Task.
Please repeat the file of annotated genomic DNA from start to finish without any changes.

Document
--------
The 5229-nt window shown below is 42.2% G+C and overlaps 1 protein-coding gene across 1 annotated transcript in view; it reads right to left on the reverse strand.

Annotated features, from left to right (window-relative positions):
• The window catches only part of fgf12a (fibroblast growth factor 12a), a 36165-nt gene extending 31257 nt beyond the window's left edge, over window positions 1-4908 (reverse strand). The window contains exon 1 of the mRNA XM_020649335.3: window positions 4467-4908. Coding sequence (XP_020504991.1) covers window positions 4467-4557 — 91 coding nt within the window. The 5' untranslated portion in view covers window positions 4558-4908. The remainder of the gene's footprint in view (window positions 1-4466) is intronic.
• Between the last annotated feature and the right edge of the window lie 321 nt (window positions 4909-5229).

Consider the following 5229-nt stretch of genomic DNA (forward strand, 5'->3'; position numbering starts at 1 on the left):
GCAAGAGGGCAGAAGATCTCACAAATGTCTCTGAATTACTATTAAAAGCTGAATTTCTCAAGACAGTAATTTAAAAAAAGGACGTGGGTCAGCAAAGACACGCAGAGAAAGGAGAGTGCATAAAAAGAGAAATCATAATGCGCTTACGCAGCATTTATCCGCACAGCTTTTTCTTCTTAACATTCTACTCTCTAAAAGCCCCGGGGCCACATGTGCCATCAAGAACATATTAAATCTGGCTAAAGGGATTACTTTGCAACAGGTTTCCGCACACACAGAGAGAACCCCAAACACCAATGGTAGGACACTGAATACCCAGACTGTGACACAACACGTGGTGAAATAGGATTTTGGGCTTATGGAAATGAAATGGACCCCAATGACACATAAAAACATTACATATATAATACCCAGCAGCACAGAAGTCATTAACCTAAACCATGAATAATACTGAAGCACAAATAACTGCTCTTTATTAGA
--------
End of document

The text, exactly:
The 5229-nt window shown below is 42.2% G+C and overlaps 1 protein-coding gene across 1 annotated transcript in view; it reads right to left on the reverse strand.

Annotated features, from left to right (window-relative positions):
• The window catches only part of fgf12a (fibroblast growth factor 12a), a 36165-nt gene extending 31257 nt beyond the window's left edge, over window positions 1-4908 (reverse strand). The window contains exon 1 of the mRNA XM_020649335.3: window positions 4467-4908. Coding sequence (XP_020504991.1) covers window positions 4467-4557 — 91 coding nt within the window. The 5' untranslated portion in view covers window positions 4558-4908. The remainder of the gene's footprint in view (window positions 1-4466) is intronic.
• Between the last annotated feature and the right edge of the window lie 321 nt (window positions 4909-5229).

Consider the following 5229-nt stretch of genomic DNA (forward strand, 5'->3'; position numbering starts at 1 on the left):
GCAAGAGGGCAGAAGATCTCACAAATGTCTCTGAATTACTATTAAAAGCTGAATTTCTCAAGACAGTAATTTAAAAAAAGGACGTGGGTCAGCAAAGACACGCAGAGAAAGGAGAGTGCATAAAAAGAGAAATCATAATGCGCTTACGCAGCATTTATCCGCACAGCTTTTTCTTCTTAACATTCTACTCTCTAAAAGCCCCGGGGCCACATGTGCCATCAAGAACATATTAAATCTGGCTAAAGGGATTACTTTGCAACAGGTTTCCGCACACACAGAGAGAACCCCAAACACCAATGGTAGGACACTGAATACCCAGACTGTGACACAACACGTGGTGAAATAGGATTTTGGGCTTATGGAAATGAAATGGACCCCAATGACACATAAAAACATTACATATATAATACCCAGCAGCACAGAAGTCATTAACCTAAACCATGAATAATACTGAAGCACAAATAACTGCTCTTTATTAGA